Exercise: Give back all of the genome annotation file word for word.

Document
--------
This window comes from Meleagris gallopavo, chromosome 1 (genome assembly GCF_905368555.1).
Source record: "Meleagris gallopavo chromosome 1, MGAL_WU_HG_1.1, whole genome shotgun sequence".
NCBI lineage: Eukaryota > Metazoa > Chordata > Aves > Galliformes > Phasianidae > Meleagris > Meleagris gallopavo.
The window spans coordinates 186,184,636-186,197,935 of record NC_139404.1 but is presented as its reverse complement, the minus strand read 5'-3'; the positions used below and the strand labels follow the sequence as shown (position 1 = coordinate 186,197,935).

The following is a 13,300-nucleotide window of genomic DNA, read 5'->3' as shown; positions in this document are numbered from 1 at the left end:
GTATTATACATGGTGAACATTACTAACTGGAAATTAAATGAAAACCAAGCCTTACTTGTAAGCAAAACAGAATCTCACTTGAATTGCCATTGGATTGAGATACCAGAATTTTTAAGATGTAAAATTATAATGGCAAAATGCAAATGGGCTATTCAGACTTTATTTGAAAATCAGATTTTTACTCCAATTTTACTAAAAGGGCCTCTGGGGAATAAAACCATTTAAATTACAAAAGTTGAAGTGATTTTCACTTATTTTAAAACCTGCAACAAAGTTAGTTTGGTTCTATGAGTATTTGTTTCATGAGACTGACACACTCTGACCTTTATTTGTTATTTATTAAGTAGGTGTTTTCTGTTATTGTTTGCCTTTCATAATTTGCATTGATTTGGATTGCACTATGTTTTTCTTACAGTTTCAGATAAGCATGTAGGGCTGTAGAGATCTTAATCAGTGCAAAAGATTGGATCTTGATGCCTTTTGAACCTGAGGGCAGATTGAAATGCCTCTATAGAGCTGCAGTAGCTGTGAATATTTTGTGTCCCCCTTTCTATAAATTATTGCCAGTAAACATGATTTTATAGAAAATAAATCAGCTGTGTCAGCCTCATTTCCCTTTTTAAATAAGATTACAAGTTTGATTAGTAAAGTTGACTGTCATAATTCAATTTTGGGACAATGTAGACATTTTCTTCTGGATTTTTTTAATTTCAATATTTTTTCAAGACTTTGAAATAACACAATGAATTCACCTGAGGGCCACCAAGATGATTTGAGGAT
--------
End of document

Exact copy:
This window comes from Meleagris gallopavo, chromosome 1 (genome assembly GCF_905368555.1).
Source record: "Meleagris gallopavo chromosome 1, MGAL_WU_HG_1.1, whole genome shotgun sequence".
NCBI lineage: Eukaryota > Metazoa > Chordata > Aves > Galliformes > Phasianidae > Meleagris > Meleagris gallopavo.
The window spans coordinates 186,184,636-186,197,935 of record NC_139404.1 but is presented as its reverse complement, the minus strand read 5'-3'; the positions used below and the strand labels follow the sequence as shown (position 1 = coordinate 186,197,935).

The following is a 13,300-nucleotide window of genomic DNA, read 5'->3' as shown; positions in this document are numbered from 1 at the left end:
GTATTATACATGGTGAACATTACTAACTGGAAATTAAATGAAAACCAAGCCTTACTTGTAAGCAAAACAGAATCTCACTTGAATTGCCATTGGATTGAGATACCAGAATTTTTAAGATGTAAAATTATAATGGCAAAATGCAAATGGGCTATTCAGACTTTATTTGAAAATCAGATTTTTACTCCAATTTTACTAAAAGGGCCTCTGGGGAATAAAACCATTTAAATTACAAAAGTTGAAGTGATTTTCACTTATTTTAAAACCTGCAACAAAGTTAGTTTGGTTCTATGAGTATTTGTTTCATGAGACTGACACACTCTGACCTTTATTTGTTATTTATTAAGTAGGTGTTTTCTGTTATTGTTTGCCTTTCATAATTTGCATTGATTTGGATTGCACTATGTTTTTCTTACAGTTTCAGATAAGCATGTAGGGCTGTAGAGATCTTAATCAGTGCAAAAGATTGGATCTTGATGCCTTTTGAACCTGAGGGCAGATTGAAATGCCTCTATAGAGCTGCAGTAGCTGTGAATATTTTGTGTCCCCCTTTCTATAAATTATTGCCAGTAAACATGATTTTATAGAAAATAAATCAGCTGTGTCAGCCTCATTTCCCTTTTTAAATAAGATTACAAGTTTGATTAGTAAAGTTGACTGTCATAATTCAATTTTGGGACAATGTAGACATTTTCTTCTGGATTTTTTTAATTTCAATATTTTTTCAAGACTTTGAAATAACACAATGAATTCACCTGAGGGCCACCAAGATGATTTGAGGAT